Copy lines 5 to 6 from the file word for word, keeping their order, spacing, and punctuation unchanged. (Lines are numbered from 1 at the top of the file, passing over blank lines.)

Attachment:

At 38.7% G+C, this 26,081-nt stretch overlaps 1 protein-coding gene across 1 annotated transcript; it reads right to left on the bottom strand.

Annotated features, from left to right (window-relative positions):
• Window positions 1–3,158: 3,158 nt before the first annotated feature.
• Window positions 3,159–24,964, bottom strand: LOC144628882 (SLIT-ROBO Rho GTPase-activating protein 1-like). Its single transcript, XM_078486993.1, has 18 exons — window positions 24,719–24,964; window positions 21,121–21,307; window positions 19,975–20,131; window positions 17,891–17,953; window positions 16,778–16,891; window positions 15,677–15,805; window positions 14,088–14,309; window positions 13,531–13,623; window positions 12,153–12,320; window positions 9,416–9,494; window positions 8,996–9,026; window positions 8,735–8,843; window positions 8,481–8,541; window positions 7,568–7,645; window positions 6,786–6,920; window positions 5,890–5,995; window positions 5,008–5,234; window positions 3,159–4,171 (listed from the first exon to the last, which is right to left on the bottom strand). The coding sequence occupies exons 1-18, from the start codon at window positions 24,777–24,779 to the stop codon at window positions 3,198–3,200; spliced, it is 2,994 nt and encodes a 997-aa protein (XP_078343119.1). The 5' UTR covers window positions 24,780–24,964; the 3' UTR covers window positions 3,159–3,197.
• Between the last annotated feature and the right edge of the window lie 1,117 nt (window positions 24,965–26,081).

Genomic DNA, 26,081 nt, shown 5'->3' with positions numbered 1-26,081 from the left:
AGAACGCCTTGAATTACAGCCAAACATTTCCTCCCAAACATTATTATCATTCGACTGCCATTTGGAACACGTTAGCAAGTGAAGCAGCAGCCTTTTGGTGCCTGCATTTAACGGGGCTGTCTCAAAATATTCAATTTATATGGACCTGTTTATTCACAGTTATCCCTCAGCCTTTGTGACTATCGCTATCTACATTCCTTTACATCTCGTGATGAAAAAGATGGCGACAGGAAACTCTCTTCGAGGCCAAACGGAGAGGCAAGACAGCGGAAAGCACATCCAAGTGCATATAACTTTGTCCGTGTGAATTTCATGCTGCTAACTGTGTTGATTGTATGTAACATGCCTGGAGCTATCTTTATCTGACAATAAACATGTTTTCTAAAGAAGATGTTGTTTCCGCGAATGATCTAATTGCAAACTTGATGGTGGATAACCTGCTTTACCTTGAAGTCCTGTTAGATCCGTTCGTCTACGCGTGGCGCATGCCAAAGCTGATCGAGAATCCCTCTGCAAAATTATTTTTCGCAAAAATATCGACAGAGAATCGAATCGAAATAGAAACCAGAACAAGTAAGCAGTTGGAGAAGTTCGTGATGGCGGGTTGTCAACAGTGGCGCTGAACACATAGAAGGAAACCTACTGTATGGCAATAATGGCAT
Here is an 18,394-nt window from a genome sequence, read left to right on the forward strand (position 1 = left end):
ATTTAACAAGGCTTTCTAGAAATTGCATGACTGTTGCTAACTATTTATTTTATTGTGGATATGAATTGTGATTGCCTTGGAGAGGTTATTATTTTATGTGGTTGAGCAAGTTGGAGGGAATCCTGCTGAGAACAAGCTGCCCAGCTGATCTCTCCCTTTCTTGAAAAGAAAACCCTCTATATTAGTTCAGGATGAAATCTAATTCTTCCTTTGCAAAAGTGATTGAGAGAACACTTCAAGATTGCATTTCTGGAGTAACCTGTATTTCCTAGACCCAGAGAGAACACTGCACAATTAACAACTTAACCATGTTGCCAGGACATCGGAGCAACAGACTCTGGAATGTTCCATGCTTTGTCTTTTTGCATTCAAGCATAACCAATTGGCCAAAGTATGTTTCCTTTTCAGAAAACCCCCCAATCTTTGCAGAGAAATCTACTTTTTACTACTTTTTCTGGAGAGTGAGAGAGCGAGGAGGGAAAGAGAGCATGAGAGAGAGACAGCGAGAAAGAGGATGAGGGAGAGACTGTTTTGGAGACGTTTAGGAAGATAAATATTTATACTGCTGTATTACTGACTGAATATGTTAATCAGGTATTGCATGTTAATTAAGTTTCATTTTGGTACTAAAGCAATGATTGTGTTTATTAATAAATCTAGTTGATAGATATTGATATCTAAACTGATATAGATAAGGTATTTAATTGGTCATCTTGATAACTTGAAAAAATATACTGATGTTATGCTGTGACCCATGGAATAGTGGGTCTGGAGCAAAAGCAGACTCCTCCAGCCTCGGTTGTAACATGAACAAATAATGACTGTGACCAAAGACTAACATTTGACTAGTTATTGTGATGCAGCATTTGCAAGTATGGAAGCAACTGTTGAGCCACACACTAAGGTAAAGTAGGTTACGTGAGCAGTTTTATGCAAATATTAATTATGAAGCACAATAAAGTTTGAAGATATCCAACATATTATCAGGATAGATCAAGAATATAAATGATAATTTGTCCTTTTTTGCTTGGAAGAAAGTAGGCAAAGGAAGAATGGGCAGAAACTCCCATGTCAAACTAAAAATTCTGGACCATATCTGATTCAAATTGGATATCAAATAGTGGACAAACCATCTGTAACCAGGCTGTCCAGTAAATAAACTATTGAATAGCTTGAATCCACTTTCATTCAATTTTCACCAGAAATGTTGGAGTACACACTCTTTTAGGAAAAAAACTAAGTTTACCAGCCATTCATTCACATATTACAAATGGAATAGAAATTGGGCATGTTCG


• Between the last annotated feature and the right edge of the window lie 1,117 nt (window positions 24,965–26,081).

Genomic DNA, 26,081 nt, shown 5'->3' with positions numbered 1-26,081 from the left: